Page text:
Negative space may tend to suggest something that is not good. But negative space in photography is also often referred to as white space or minimalism photography. There’s nothing bad about it. It’s truly a unique technique to try out in your photography practice.
Learn how to avoid disorienting cuts with the 30-degree rule.
We all know the 180-degree rule. It’s a technique filmmakers use to make sure that the talent is always looking in the right direction on-screen by never letting your camera cross the centerline of the action.
The lesser-known (yet often-used) 30-degree rule basically its cousin, and when used in congruence with the 180-degree rule, can seamlessly cover a scene and make editing a whole lot easier.
For those of us who use gimbals, we know how heavy our setups can get over time. Having a lighter setup can make things easier when on the go, and DJI is here with yet another solution.
During a live presentation in New York City, Sony revealed its latest full-frame mirrorless camera, breaking new ground in this ever-more crowded market with the Sony a7R IV: the world’s first 61MP full-frame camera, with a burst speed of up to 10fps, and a reported 15 stops of dynamic range.
It frustrates me to see so many fake wildlife photographs of amphibians and reptiles on social media. That’s because those staged photos of captive animals in unnatural positions and situations go viral on a regular basis, and this “success” can inspire other people to follow them in their footsteps.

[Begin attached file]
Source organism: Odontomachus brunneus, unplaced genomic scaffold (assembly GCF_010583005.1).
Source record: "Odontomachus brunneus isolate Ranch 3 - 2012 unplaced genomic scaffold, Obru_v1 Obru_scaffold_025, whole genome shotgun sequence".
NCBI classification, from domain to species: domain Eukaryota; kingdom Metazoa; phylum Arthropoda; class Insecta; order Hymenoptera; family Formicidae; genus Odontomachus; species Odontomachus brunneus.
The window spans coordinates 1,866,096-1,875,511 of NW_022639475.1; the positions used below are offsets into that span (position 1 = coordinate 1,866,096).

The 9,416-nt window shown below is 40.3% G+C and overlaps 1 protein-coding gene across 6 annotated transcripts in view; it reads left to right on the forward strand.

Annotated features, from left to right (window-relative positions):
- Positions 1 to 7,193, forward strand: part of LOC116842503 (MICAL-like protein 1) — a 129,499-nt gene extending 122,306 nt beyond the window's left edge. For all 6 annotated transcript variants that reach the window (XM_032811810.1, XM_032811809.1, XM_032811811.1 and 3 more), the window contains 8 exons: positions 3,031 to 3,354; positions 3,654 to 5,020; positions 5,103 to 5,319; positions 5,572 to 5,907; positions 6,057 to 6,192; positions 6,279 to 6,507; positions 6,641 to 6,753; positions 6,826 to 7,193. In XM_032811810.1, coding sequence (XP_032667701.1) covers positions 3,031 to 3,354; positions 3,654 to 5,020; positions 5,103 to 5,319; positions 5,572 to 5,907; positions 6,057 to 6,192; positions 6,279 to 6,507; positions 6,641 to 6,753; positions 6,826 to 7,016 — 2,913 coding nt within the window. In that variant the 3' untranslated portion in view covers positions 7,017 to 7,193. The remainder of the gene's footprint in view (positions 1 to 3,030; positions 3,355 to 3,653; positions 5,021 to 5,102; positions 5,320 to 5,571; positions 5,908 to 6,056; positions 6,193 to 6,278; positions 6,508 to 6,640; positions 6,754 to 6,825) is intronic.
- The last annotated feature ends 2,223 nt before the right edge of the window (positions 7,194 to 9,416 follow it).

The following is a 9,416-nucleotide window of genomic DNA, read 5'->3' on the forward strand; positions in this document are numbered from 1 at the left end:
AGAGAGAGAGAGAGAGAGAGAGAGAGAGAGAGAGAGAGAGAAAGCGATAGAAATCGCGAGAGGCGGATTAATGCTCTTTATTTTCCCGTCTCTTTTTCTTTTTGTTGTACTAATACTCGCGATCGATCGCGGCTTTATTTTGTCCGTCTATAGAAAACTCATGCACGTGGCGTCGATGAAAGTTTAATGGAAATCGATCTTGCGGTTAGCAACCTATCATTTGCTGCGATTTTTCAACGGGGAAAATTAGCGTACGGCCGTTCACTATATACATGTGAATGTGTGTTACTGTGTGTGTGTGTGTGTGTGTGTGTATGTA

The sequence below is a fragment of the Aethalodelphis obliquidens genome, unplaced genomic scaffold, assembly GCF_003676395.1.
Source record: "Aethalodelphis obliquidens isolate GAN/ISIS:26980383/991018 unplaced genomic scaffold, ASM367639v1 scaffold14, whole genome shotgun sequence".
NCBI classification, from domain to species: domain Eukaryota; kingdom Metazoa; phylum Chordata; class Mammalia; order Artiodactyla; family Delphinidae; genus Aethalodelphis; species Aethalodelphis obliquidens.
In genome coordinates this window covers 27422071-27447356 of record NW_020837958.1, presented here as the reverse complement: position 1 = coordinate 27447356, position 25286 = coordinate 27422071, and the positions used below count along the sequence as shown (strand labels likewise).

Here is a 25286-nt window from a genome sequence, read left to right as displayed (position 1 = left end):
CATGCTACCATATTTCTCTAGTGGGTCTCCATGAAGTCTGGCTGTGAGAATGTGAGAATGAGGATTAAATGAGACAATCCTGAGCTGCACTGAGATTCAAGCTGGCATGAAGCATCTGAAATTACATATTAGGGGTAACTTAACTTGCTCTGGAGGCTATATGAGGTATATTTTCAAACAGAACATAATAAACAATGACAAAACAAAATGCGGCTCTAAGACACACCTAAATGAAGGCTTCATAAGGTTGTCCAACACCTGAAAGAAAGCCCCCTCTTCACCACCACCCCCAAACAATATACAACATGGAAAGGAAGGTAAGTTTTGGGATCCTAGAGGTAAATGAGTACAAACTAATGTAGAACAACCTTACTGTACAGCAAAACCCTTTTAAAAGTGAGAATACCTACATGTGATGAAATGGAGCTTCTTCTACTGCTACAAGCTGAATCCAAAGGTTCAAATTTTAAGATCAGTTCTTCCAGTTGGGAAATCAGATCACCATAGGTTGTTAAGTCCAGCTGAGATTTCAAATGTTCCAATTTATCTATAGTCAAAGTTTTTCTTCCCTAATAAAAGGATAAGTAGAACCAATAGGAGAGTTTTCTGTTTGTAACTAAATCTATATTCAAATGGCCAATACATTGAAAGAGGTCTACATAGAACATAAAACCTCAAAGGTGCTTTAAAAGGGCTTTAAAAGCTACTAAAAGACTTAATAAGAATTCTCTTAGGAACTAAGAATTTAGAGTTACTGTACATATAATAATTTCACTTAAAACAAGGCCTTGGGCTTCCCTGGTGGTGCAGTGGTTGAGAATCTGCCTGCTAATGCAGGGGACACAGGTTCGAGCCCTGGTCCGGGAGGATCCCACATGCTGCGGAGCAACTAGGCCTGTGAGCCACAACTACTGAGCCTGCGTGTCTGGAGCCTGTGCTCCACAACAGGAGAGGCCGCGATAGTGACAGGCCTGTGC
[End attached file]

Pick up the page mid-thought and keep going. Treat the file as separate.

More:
The process of staging the amphibians and reptiles often involves animal cruelty. I have dedicated many social media posts to this subject, but after all the negativity, I wanted to turn this into something positive. I wanted to share how it should be done in an ethical way. This inspired me to put together the below guidelines on how to photograph amphibians and reptiles in the wild.
How to find amphibians and reptiles is not part of this post. The focus is on ethics and photography.
Overshadowed slightly by the release of the pocket-sized Sigma fp full-frame mirrorless camera, Sigma also announced three lenses we knew were coming. The full-frame Sigma 14-24mm f/2.8, 35mm f/1.2, and 45mm f/2.8 DG DN lenses designed for the L-mount and Sony E-mount.
Shooting in a studio has its advantages. But although being warm, dry and convenient are greatly appreciated, shooting between the same four walls can get a little boring if you’re constantly using them as backgrounds for your shots.
Sure, you could get some colored paper setup, you could even buy a fancy canvas sheet with paint splashes on it, and for the really adventurous, you could even use some colored lights behind your subject. But what happens when you’re finally bored of all that? Time to get a little more creative with your studio backgrounds.
In addition to debuting three lenses, Sigma revealed something nobody saw coming: the L-mount Sigma fp, “the world’s smallest and lightest ‘pocketable full-frame’ camera.”